Black Holes, Firewalls, and the Limits of Quantum Computers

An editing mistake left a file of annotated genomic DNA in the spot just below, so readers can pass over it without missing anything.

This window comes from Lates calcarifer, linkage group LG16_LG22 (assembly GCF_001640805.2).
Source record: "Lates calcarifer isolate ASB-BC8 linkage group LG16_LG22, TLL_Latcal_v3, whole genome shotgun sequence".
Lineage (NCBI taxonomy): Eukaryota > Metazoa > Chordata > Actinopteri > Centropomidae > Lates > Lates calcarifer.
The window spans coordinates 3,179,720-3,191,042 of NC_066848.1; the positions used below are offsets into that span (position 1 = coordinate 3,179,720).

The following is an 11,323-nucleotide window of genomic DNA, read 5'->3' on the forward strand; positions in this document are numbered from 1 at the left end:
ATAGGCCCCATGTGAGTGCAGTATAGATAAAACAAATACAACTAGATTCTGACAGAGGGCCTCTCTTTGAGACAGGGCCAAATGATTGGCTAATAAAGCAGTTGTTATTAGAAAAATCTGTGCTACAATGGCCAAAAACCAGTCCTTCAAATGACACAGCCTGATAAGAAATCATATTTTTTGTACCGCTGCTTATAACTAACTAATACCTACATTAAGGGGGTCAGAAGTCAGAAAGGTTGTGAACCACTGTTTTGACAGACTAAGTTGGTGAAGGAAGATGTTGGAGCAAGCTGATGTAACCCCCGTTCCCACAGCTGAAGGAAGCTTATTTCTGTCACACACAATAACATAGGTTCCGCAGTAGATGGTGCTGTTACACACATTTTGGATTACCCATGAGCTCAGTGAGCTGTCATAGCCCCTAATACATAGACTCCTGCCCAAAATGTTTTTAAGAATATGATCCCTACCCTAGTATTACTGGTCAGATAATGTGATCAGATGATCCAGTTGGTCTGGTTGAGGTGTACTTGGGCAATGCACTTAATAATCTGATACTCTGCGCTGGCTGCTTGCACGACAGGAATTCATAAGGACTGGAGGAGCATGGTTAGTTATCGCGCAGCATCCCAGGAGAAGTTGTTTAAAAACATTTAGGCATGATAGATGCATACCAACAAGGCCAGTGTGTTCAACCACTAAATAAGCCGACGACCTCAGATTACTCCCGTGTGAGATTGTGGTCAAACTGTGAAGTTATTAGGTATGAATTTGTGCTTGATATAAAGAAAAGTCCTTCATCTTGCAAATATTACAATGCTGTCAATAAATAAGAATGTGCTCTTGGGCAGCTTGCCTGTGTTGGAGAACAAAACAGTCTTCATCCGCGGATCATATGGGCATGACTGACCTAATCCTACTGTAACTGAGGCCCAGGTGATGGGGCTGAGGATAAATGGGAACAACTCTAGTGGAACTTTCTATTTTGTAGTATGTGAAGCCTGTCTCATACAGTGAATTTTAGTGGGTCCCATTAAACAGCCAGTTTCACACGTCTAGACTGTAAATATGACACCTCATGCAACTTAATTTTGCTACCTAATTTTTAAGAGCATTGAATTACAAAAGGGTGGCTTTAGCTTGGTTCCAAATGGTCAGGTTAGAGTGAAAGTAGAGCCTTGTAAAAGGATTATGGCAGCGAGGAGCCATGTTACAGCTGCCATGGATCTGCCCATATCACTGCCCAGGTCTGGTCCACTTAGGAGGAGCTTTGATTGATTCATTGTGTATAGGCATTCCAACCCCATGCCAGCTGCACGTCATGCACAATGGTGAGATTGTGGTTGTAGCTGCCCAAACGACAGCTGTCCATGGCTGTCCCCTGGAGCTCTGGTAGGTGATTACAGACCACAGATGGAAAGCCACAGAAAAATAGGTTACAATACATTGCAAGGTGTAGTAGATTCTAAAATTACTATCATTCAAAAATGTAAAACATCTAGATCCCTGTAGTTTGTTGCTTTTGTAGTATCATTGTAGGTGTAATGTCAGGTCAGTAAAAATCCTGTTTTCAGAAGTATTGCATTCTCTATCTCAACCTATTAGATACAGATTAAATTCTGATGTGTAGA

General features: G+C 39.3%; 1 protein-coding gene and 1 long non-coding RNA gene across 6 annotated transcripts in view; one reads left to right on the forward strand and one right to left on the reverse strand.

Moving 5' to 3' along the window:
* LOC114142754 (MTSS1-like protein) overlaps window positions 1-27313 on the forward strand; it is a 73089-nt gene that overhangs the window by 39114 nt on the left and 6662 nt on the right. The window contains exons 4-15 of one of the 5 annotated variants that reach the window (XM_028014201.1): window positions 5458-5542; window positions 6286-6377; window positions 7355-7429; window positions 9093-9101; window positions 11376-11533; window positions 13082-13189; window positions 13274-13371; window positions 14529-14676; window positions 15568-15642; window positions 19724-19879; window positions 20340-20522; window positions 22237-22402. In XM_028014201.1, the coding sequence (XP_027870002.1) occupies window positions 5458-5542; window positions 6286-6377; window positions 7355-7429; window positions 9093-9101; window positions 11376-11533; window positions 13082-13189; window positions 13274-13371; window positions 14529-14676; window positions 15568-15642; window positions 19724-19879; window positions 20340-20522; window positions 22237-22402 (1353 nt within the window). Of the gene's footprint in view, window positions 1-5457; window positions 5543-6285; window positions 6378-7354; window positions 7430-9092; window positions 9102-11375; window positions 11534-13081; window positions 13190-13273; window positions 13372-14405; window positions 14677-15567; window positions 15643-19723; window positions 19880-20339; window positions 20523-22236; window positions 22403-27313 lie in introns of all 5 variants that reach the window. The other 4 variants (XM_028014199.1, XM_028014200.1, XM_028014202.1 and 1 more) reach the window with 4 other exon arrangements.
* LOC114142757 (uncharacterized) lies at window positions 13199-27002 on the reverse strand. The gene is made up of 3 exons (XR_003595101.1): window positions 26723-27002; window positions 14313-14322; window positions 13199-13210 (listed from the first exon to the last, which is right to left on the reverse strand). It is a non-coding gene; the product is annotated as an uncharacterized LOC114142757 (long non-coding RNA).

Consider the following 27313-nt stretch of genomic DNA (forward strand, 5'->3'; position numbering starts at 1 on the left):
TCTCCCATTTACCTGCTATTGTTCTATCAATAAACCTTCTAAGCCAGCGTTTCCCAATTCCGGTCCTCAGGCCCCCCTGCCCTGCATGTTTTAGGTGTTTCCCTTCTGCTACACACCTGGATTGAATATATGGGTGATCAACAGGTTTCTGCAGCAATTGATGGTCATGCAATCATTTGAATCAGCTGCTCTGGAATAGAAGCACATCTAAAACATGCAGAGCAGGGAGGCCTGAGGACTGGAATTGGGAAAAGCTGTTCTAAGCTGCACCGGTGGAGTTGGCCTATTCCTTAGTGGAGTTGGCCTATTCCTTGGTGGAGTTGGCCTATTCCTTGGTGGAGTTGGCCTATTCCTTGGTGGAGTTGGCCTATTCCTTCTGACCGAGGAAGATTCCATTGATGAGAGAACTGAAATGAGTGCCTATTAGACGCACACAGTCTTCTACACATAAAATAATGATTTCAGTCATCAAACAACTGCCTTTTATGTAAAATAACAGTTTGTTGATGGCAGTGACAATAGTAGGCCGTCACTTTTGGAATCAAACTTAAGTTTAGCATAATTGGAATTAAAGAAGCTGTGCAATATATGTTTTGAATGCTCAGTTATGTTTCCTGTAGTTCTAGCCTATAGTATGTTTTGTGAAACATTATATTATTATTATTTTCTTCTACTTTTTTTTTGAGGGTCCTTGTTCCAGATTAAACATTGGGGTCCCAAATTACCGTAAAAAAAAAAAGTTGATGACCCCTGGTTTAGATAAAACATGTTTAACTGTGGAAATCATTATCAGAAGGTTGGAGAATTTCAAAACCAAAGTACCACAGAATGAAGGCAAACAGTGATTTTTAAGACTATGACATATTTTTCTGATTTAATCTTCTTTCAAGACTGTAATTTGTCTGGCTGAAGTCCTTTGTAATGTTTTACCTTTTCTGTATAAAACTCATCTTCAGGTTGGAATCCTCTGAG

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Quantum computers are proposed devices that would exploit quantum mechanics to solve certain specific problems dramatically faster than we know how to solve them with today's computers. In the popular press, quantum computers are often presented, not just as an exciting frontier of science and technology (which they are), but as magic devices that would work by simply trying every possible solution in parallel. However, research over the past 25 years has revealed that the truth is much more subtle and problem-dependent: for some types of problems, quantum computers would offer only modest speedups or no speedups at all. These limitations are entirely separate from the practical difficulties of building quantum computers (such as "decoherence"), and apply even to the fully error-corrected quantum computers we hope will be built in the future. In this talk, I'll give a crash course on what computer science has learned about both the capabilities and the limitations of quantum computers. Then, in a final section, I'll describe a remarkable and unexpected connection -- made just within the last five years -- where the conjectured limitations of quantum computers have been applied to issues in fundamental physics. These include Hawking's black-hole information puzzle (in its modern incarnation as the "firewall paradox"), and understanding the growth of wormholes in the so-called gauge/gravity duality that emerged from string theory.
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